February 27, 2015
Russia in Review: a digest of useful news from U.S.-Russia Initiative to Prevent Nuclear Terrorism for February 20-27 2015
Op-Ed, Perspectives on Peace and Security
By Simon Saradzhyan, Fellow, Belfer Center for Science and International Affairs
The last several days have seen the once dormant debate—whether or not the U.S. should start supplying weapons to Ukraine—reignite. The debate was revived by the release of a joint report by a group of ex-U.S. officials affiliated with three prominent American think tanks, which recommended that Washington urgently supply anti-tank missiles, counter-battery radars, and other military hardware to the Ukrainian armed forces so that the latter can deter Russia from escalating the conflict in Donbass.
February 26, 2015
Op-Ed, The Huffington Post
By Charles G. Cogan, Associate, International Security Program
"In recent years, Germany has developed a modest military capability, but this is far from what it could be. The fact is that Germany is the only European country that has the potential to stand up to Vladimir Putin's Russia. Together with France, which thanks to Charles de Gaulle, did not have hang-ups about maintaining a strong military capability and equipped itself with an independent nuclear force, this could be a formidable check on a resurgent and hostile Russia."
By Andreas Goldthau, Associate, The Geopolitics of Energy Project
This AEI report strives to shed light on these uncertainties with the aim of providing realistic scenarios for the global energy outlook to 2030. Goldthau's chapter finds that Russia will remain one of the world’s top energy producers and exporters, but its energy future will hinge on several factors outside of Moscow’s control, including Western energy sanctions and European regulations. Should Europe shift away from dependence on Russian energy, the Kremlin will feel more pressure to court China.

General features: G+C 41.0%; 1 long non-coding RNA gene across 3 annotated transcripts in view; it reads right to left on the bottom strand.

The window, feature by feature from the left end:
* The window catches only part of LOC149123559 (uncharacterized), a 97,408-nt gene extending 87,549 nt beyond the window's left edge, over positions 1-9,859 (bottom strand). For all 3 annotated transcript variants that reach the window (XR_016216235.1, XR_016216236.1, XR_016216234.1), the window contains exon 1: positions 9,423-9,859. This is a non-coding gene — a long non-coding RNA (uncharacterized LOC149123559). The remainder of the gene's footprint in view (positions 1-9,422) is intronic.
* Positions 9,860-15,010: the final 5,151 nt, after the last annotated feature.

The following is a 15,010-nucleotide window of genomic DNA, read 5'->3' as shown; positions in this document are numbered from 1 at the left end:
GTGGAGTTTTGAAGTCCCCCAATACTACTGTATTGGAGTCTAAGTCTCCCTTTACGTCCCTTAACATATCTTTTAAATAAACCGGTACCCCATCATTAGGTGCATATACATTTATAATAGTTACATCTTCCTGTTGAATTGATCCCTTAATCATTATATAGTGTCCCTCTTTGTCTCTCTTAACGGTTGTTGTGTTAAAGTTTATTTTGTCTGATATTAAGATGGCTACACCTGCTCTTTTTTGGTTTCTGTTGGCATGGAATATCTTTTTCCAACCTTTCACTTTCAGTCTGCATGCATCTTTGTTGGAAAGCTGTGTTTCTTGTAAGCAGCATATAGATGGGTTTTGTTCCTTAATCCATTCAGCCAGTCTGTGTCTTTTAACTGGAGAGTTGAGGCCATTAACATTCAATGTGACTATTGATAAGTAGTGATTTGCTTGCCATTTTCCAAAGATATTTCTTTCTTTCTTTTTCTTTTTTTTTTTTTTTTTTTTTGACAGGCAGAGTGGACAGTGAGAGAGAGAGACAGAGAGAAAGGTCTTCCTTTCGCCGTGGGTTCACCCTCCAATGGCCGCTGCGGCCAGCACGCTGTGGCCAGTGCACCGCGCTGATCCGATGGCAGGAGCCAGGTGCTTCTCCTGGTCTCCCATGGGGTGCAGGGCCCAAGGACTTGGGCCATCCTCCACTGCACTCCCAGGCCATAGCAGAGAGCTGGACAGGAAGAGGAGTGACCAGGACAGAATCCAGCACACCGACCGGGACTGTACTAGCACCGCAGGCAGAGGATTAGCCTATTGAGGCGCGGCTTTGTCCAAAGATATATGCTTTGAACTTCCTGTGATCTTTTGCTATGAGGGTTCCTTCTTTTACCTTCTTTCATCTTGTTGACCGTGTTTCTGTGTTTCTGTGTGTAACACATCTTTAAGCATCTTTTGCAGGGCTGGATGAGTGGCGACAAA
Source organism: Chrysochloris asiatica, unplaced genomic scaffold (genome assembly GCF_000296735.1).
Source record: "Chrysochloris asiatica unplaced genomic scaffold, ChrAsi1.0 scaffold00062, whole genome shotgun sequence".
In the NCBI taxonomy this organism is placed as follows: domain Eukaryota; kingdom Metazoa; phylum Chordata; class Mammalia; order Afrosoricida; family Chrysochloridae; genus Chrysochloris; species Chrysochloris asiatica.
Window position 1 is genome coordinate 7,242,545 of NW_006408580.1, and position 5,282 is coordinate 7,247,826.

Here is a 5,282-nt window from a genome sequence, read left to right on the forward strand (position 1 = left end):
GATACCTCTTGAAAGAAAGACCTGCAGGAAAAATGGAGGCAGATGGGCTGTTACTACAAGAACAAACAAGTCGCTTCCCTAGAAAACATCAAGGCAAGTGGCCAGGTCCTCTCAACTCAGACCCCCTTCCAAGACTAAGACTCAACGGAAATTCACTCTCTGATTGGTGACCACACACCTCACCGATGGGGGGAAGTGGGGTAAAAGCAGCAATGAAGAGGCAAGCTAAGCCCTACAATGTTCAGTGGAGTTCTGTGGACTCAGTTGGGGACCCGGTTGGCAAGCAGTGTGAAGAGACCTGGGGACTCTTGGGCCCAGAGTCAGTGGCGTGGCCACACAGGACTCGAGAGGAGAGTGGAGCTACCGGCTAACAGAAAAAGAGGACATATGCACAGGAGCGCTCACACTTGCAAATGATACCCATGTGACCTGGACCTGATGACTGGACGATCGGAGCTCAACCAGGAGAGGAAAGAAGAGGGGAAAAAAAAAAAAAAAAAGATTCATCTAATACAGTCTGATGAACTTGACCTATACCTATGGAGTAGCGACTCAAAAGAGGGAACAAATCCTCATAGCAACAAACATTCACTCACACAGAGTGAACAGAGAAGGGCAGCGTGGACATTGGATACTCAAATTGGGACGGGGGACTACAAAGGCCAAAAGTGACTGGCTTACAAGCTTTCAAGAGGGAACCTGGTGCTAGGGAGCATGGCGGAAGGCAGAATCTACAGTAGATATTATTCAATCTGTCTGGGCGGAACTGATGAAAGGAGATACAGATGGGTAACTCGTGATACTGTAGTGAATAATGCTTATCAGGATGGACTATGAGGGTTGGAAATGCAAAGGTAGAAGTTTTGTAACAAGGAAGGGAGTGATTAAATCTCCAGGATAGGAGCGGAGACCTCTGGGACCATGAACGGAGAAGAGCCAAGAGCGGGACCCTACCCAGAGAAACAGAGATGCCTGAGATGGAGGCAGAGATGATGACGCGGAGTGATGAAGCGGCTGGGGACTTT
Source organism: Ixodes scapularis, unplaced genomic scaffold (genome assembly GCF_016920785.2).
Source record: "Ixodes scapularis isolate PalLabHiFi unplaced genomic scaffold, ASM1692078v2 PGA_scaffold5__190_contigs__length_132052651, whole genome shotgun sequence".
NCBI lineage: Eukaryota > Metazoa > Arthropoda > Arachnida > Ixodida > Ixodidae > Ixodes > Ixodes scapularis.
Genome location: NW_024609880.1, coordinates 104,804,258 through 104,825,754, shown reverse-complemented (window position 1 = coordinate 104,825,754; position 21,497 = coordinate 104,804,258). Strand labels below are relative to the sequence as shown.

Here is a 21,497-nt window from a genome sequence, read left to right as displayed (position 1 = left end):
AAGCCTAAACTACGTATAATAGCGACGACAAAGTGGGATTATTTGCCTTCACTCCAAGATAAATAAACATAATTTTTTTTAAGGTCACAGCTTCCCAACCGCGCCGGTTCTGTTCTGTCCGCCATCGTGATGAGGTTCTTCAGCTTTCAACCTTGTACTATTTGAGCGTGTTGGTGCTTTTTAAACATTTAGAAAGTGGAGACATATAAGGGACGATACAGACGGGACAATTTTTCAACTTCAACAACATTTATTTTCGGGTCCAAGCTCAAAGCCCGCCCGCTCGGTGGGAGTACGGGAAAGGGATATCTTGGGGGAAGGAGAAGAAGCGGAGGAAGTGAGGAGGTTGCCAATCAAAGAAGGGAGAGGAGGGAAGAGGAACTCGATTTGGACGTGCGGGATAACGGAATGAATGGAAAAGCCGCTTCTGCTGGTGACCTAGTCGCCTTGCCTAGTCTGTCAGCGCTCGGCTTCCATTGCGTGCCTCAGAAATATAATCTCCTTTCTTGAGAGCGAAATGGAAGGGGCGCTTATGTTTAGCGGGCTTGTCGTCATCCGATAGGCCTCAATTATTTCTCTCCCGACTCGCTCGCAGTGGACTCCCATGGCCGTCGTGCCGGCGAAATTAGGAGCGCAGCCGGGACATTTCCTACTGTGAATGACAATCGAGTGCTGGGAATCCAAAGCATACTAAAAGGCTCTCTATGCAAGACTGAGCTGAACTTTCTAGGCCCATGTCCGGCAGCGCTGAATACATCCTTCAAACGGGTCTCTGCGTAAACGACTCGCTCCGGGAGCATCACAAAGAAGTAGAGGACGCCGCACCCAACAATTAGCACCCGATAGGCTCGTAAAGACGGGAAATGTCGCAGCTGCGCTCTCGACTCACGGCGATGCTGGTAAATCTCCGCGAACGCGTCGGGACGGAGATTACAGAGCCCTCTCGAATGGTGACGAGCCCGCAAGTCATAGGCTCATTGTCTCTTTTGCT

February 12, 2015
Op-Ed, Washington Post
By Paula J. Dobriansky, Senior Fellow, The Future of Diplomacy Project
An enduring diplomatic solution to the Ukraine crisis has eluded negotiators. But even if the Minsk peace talks’ newly announced cease-firewere to hold, there is widespread agreement in the West that Russia has engaged in a quasi-war in Ukraine. Moscow has acted with some circumspection, employing intelligence agents and plainclothes special forces (the so-called little green men), but in the past several months, it has become much more brazen, deploying thousands of regular troops, backed up by artillery and armor. There is also consensus that Russian activities in Ukraine are destabilizing European security and have violated numerous international legal norms.
February 25, 2015
By Aaron Arnold, Associate, Project on Managing the Atom
After Professor Nikos Passas (Northeastern University) led an MTA Seminar on February 25, titled "Illicit Flows: What They Hide and How to Counter Them", MTA Associate Aaron Arnold interviewed Pasass on Iran's Verification Regime.